, NAIROBI, Kenya, Feb 15 – With only 173 days left before the August General Election, key court rulings have left the electoral body between a rock and a hard place.
Against the setback rulings, the Independent Electoral and Boundaries Commission (IEBC) has to keep in mind strict adherence to the constitutional requirement that the 2017 General Election should be held on August 8.
Contempt of court is not a choice for the Commission.
Monday’s ruling in which the High Court cancelled the electoral commission’s Sh2.5 billion ballots printing tender awarded to a Dubai-based firm, has a grave implication on the commission’s election preparation plans, both financially and time wise.
IEBC Chief Executive Officer Ezra Chiloba stated that the ruling had ‘huge implications for the next elections.’
That ruling means the Commission has to start the long process of re-advertising the tender and repeating the entire process with only about six months before the elections.
But how will the Commission cope with the ruling mindful of the strict timelines and the constitutional guidelines?
According to lawyer and political analyst Charles Kanjama, IEBC should act fast by either obeying the court orders or swiftly moving to court to challenge them.
“IEBC is so busy during the next six months, they have so many timetables and if their resources are diverted to come back to the issue of tenders – and the timelines are made tighter, it will exert pressure on them,” he explained.
Though IEBC has its timelines, it does not have immunity of court decisions hence according to Kanjama, it has to be prepared to deal with them as they come.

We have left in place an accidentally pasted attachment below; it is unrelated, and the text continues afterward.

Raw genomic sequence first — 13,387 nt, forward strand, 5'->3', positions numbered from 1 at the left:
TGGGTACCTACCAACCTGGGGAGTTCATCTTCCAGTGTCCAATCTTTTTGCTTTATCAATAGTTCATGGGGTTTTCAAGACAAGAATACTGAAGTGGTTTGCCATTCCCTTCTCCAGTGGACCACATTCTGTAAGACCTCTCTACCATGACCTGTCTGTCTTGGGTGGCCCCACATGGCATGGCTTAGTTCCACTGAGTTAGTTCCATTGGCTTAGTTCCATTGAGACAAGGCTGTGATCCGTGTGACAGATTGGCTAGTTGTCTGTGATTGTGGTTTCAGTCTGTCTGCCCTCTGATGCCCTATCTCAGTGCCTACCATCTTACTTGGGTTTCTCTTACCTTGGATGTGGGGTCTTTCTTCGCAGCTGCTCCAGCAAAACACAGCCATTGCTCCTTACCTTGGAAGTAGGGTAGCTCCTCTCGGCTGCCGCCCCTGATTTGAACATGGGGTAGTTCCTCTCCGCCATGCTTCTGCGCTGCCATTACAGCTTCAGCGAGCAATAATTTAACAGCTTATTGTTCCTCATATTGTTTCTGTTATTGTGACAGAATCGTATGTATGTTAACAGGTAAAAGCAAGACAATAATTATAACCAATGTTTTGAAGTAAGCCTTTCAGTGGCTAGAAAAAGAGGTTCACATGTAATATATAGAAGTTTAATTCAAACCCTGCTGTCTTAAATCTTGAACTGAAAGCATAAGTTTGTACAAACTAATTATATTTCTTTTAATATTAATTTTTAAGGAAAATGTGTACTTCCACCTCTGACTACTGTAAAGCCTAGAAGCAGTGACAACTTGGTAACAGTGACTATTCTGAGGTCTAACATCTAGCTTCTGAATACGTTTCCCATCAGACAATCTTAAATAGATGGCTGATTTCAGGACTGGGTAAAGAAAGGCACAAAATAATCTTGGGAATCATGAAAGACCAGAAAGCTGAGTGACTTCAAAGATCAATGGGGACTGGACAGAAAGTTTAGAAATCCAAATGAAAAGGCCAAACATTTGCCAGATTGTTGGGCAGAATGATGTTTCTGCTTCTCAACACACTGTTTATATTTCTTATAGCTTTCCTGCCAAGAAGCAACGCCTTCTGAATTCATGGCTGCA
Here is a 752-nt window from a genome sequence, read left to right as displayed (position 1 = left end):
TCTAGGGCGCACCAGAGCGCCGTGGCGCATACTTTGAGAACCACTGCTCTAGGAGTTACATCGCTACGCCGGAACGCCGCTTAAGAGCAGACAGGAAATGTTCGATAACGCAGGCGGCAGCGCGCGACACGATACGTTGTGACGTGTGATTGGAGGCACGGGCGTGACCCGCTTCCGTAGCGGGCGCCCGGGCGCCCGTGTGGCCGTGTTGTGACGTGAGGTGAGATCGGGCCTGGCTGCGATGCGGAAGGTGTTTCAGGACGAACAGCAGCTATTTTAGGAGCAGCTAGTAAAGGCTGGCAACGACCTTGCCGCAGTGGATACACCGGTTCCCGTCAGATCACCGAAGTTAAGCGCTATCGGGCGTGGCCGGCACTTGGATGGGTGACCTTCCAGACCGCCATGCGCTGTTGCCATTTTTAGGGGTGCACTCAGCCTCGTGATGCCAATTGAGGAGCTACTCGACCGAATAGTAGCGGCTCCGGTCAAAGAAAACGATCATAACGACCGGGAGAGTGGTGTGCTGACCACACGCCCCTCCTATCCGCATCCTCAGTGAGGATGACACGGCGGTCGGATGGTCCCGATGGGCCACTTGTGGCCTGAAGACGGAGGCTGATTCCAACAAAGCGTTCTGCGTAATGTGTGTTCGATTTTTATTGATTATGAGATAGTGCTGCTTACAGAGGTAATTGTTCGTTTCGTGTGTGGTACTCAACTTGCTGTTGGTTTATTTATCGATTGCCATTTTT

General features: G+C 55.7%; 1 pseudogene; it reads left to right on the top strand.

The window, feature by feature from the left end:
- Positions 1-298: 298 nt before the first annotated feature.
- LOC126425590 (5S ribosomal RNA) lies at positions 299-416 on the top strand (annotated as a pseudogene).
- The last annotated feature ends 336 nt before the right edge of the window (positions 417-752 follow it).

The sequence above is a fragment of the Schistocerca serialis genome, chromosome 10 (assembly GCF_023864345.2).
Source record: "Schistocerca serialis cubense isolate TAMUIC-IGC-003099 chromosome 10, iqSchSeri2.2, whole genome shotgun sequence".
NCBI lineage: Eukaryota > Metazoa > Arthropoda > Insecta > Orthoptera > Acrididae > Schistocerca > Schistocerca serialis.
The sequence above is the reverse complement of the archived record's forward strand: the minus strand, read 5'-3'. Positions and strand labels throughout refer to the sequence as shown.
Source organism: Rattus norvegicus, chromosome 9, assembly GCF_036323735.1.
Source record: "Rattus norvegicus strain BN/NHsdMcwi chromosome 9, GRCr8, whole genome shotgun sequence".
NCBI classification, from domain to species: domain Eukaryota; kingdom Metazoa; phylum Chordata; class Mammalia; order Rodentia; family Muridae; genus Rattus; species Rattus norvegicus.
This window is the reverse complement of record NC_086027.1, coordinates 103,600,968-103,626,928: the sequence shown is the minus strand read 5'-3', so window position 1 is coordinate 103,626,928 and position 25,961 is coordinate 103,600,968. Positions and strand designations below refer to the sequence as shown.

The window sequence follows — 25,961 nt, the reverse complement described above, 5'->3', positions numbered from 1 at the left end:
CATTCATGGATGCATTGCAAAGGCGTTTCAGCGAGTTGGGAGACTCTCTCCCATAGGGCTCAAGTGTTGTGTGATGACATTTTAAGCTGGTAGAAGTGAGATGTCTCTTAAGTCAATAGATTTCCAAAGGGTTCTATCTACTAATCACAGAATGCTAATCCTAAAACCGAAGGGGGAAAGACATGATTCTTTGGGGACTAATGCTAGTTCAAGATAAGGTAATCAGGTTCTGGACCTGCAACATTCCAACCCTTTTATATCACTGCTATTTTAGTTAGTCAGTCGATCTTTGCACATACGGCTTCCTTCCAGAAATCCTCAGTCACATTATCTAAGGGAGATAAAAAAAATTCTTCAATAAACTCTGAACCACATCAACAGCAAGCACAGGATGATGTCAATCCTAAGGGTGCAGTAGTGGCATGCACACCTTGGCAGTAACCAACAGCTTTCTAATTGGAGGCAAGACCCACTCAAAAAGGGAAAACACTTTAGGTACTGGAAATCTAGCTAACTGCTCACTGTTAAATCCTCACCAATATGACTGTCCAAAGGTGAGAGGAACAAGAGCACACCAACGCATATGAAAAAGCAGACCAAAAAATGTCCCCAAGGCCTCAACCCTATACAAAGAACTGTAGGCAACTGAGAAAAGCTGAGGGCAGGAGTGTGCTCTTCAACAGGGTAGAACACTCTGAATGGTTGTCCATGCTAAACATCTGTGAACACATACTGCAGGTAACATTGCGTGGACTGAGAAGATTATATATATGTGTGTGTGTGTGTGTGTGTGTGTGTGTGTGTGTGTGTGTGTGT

“The court has powers to intervene, it’s a question of ensuring that all parties are sensitive to the rigid timelines and do not displace the ability of IEBC to deliver free and fair elections in August.”
In his view, it is the right of the court to intervene hence the importance of ensuring that there is better engagement between the Judiciary and Commission.
A second ruling that interfered with IEBC’s plans for the August General Election was a case presented before a Kericho court in which a petitioner wants the time by which public servants intending to vie for elective posts to resign reduced from six to two months to the elections.
The case will be heard on February 27 yet the deadline stated for such resignations was February 7.
Still on Tuesday – when the Mass Voter Registration exercise was supposed to be ending as per the IEBC’s timelines – the High Court in Nairobi ordered for its extension by two more days following a suit filed by activist Okiya Omtatah.
Even with the court injunctions landing on IEBC’s table, its enormous and imperative role and responsibility to ensure elections are conducted in August 2017 and they are free, fair and credible will not change.
Changing the date of elections furthermore, will mean a constitutional crisis.
According to Kanjama, whereas IEBC had made serious efforts to engage and consult key players in its election preparation plans, it may have left out the Judiciary, probably the reason why numerous decisions emanating from different courts are directly interfering with its timelines.
“What we are finding now is a situation where it seems other actors who are not fully informed about what IEBC is doing are making decisions that may challenge the ability of IEBC to deliver free, fair and transparent elections,” he elucidated.
The IEBC’s legal team, he advised should make more efforts to reach out to the elections committee in court to create better understanding on some of the cases coming before the court especially those with heavy impact on the commission’s timelines.
On the other hand, Kanjama found that the decisions made by the court were an illustration of its independence.